Gaston Browne vs Keith Claudius Mitchell

“As leaders, we should know our limitations and control our aspirations by ensuring that they do not exceed our limitations”.

Those were the words thrown at Prime Minister Dr. Keith Mitchell of Grenada by his Antiguan counterpart, Gaston Browne following a public spat that marred the just-ended summit of Caribbean Community (CARICOM) leaders in the Spice Isle.

An angry Brown flew back home after the Grenadian leader addressed the opening of the summit last Tuesday night in which he said that political influence was brought to bear on a LIAT decision to pull out a morning service from the island into the Grantley Adams International Airport in Barbados.

His comment was seen as a direct attack on the four Prime Ministers whose governments are paying to keep Liat afloat.

As Dr. Mitchell spoke on a number of controversial regional issues, the hall that was filled with several supporters of the ruling New National Party (NNP) government often broke into huge cheers and clapping.

Within minutes of leaving the conference abruptly, Browne hit back from Antigua and accused Dr. Mitchell of having what he called “an evocative romanticism” to dismantle the West Indies Cricket Board (WICB) called Cricket West Indies (CWI).

“…There is a particular head who is of the view and I might add here the flawed opinion that with my support and other heads that he could achieve his compulsive, obsessive desire to dissolve the board”, said the Antiguan leader in his tirade on PM Mitchell.

As a public service, THE NEW TODAY reproduces the remarks made in the Antiguan capital, St. John by Prime Minister Gaston Browne:

“The committee among CARICOM leaders was publicly violated at the ceremony in Grenada; this has provided me the opportunity to speak frankly on a few issues.

Let me start with the governance of West Indies Cricket…the governance of West Indies Cricket seems to be an evocative romanticism of a particular Caribbean head.

Antigua and Barbuda as a matter of principle does not interfere in the internal affairs of institutions and governments that are governed by democratically elected officials. This is a universal principle on which my government stands.

The core members of the West Indies Cricket Board to the best of my knowledge were democratically elected by the territorial boards. The board operates independent of governments.

Now there is a particular head who is of the view and I might add here the flawed opinion that with my support and other heads that he could achieve his compulsive, obsessive desire to dissolve the board.




The latter he fallaciously argued would automatically resolve the multiplicity of problems facing West Indies Cricket almost overnight.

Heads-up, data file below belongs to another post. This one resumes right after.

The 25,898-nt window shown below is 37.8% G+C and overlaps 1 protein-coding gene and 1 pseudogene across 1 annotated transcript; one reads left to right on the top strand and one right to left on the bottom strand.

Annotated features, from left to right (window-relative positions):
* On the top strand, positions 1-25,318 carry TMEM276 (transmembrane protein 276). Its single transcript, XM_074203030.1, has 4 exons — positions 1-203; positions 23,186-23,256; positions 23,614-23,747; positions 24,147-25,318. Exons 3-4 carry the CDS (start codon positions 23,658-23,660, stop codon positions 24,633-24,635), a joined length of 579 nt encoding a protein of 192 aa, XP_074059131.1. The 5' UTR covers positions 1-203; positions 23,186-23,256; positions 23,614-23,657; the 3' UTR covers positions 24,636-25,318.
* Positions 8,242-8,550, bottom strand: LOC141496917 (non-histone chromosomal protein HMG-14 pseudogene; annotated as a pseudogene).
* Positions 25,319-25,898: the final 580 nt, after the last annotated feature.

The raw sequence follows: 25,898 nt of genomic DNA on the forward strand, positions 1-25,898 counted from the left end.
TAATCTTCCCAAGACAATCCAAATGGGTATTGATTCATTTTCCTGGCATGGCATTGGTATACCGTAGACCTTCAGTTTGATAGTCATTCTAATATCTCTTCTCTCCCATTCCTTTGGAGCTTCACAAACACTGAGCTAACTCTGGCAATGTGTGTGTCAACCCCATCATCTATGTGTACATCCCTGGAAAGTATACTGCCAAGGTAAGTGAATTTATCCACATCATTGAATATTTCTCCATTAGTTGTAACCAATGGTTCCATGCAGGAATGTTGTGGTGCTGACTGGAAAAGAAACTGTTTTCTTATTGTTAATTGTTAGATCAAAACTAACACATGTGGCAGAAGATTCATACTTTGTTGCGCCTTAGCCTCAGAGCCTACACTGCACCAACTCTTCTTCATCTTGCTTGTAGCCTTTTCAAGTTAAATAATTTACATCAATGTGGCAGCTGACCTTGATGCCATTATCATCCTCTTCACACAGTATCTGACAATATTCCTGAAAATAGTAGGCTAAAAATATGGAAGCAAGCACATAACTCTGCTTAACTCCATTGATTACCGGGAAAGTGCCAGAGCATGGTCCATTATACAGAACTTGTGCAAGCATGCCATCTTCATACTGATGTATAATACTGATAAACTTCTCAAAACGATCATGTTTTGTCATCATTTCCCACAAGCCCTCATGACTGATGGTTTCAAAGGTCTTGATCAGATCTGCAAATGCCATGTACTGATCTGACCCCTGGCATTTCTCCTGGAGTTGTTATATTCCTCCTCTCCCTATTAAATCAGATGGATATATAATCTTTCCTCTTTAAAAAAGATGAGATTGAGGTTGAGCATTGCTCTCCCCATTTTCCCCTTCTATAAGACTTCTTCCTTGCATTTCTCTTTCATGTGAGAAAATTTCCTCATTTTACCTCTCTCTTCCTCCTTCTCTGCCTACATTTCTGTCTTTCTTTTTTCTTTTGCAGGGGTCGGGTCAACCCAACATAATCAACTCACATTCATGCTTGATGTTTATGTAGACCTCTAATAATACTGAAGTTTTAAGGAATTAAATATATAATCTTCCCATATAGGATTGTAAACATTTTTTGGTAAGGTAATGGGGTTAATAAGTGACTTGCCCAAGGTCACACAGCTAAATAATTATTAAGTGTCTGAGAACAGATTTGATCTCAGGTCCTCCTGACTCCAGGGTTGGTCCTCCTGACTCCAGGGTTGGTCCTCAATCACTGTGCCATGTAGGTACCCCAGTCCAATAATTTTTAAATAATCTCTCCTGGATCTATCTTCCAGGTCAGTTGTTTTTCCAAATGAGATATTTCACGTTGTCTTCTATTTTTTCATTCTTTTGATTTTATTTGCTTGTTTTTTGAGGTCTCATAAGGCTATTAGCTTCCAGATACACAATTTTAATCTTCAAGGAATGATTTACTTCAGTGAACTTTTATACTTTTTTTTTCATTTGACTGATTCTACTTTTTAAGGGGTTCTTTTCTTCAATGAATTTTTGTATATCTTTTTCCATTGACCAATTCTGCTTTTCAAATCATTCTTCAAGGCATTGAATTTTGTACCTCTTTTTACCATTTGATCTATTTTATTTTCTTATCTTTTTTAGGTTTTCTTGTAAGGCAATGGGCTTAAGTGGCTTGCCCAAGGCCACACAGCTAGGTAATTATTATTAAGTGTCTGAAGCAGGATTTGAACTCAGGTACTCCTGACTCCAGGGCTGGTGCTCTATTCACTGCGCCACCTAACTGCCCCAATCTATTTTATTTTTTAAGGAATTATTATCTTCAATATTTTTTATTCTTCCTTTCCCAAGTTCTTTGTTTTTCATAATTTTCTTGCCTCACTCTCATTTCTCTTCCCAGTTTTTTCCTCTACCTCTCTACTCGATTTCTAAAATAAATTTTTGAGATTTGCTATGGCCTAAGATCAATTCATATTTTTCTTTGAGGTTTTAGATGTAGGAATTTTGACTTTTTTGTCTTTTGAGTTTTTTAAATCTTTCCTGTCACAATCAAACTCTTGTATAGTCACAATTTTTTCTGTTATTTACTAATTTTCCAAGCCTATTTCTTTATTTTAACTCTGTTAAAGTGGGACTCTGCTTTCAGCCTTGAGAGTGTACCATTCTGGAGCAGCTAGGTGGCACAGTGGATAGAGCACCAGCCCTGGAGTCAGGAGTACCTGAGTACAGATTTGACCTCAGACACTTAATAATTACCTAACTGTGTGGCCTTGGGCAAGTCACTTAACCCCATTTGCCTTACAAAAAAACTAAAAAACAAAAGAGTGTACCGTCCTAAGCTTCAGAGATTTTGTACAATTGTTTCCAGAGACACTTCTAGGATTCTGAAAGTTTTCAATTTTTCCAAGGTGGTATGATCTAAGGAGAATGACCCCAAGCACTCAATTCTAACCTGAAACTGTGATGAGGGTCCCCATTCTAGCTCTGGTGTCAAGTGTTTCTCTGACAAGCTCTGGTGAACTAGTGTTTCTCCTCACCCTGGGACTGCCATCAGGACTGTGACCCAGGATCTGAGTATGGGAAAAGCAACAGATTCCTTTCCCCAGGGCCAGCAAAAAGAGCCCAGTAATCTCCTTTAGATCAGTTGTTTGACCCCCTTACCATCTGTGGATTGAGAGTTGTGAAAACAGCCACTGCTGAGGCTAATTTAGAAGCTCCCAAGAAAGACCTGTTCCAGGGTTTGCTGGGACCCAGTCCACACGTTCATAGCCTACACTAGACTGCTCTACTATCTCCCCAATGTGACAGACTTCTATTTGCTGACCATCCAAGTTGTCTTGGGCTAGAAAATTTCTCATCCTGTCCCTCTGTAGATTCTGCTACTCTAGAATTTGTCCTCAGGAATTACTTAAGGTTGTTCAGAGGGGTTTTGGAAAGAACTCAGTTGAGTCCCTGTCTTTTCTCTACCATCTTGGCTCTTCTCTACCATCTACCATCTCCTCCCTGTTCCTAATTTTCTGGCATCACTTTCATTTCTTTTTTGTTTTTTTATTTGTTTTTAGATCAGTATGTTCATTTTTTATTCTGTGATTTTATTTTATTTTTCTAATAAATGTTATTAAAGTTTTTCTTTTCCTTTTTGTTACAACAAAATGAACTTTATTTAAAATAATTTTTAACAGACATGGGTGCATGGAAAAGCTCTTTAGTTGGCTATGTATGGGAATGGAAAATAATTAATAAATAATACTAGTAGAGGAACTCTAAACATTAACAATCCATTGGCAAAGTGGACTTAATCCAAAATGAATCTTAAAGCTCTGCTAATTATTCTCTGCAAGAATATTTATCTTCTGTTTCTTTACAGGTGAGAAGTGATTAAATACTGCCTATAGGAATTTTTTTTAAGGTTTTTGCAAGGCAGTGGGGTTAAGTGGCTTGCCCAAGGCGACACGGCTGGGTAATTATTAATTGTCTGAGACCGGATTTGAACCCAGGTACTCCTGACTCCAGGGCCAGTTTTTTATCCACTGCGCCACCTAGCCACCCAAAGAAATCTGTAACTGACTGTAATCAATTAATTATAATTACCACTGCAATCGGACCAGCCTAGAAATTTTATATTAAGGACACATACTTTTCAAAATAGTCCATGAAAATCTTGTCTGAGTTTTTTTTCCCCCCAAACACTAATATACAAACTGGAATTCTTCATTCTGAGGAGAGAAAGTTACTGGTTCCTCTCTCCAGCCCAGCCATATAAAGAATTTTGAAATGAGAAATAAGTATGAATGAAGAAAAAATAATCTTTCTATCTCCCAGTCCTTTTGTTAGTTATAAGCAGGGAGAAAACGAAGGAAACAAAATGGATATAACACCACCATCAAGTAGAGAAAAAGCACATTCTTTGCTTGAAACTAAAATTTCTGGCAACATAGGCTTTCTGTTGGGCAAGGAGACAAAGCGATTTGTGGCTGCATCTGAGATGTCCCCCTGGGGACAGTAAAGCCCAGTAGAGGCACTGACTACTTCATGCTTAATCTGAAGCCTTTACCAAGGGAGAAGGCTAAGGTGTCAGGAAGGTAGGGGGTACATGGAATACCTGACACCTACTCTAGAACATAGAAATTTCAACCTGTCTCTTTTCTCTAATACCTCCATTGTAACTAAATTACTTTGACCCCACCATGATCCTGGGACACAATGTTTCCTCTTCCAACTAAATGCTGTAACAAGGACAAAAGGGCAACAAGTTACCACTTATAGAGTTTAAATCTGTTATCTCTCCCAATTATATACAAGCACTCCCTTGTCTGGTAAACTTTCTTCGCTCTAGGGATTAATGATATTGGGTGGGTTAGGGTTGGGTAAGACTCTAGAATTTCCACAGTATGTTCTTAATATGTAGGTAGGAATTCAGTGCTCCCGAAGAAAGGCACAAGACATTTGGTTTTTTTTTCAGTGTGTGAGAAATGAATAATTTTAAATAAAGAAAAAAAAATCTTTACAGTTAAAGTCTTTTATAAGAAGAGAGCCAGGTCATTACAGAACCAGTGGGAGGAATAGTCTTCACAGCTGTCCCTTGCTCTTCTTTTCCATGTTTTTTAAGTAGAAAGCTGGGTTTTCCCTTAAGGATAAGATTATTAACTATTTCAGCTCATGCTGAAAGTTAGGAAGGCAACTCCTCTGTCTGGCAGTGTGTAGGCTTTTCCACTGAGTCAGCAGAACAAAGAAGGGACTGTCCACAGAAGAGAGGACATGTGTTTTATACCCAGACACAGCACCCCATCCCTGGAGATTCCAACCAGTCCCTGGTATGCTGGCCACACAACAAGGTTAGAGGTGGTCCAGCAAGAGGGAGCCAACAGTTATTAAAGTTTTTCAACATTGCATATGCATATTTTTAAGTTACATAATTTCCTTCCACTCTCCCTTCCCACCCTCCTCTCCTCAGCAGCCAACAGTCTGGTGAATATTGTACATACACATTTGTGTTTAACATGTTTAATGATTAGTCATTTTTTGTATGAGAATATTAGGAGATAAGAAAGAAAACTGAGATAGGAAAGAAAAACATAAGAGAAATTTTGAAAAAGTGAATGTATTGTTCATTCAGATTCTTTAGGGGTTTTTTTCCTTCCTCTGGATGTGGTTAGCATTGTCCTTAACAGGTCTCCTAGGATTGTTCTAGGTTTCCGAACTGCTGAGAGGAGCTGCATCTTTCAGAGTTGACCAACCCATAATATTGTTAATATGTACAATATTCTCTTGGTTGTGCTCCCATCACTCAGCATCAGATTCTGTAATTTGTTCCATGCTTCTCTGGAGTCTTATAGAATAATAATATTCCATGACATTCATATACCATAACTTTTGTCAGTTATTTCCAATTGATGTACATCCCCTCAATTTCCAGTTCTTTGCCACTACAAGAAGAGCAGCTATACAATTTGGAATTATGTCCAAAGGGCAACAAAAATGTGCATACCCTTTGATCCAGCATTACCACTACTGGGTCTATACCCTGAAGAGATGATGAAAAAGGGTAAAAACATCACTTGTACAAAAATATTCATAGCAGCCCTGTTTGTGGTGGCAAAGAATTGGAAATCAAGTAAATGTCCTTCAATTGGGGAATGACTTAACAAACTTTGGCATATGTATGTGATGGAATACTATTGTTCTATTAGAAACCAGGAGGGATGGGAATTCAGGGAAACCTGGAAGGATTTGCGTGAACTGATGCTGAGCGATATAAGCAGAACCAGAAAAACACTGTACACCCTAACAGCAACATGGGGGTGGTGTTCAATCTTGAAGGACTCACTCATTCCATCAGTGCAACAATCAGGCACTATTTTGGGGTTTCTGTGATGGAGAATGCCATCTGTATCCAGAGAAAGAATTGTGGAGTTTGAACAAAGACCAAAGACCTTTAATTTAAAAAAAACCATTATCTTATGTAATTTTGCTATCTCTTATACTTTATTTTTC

By the way in the event he had gotten my support for this fantasy, the question would have been, how would he have achieved this forced disillusion – talk is cheap.

As leaders, we should know our limitations and control our aspirations by ensuring that they do not exceed our limitations and I just want to say here too that we should also respect the rights of individual heads…very, very important.

There are a couple other issues that I would like to touch on and the next one that I would like to address is the whole issue of Venezuela and the crisis in Venezuela.

Antigua and Barbuda stands firmly with the CARICOM declaration from which I understand some heads may be seeking to (change).

The CARICOM declaration is in-offensive and it was intended to be in-offensive…it calls for a peaceful resolution of the political problems in Venezuela including the escalating violence. It specifically calls for a resolution through diplomacy and dialogue.

Most importantly the declaration firmly supports the universal principles of non-interference and respect for the sovereignty and independence of the Bolivarian Republic of Venezuela and as far as we are concerned, adding offensive language to the declaration could offend the sensibilities of the parties concerned or may even embolden the parties to become even more uncooperative and violent.

Now in the event there are clandestine motives for regime (change) in Venezuela, CARICOM should not be utilised as a stalking horse for regime change or for external intervention be it wittingly or unwittingly into the internal affairs of Venezuela.

An ungovernable Venezuela represents a greater security risk for the hemisphere and certainly to the Caribbean region than the present untenable situation which is of serious concern.

So I just want to recommend that we deal with this issue in a very sensible manner and that we do not allow others to bully us into passing any offensive declaration that will undermine the attempt to achieve a resolution to the violence in Venezuela through diplomacy and dialogue.

As far as the policy on LIAT is concerned the policy should be based on shared burden and shared benefits.

LIAT needs more planes, it needs more pilots, the staff needs an increase, the airline is struggling to pay its debts. In fact it takes cash to operate an airline, not cheap talk, not political grand standing and those who do not contribute to LIAT’s operations and viability have no moral authority to demand increase airlift from LIAT.

The rationale is simple, you contribute and then you can make your demands, there are no free lunches.

The irony is that one Prime Minister is trying to engage me in the affairs of the West Indies Cricket Board but on the other hand he has refused to cooperate in ensuring the viability of LIAT or to contribute to the viability of LIAT”.

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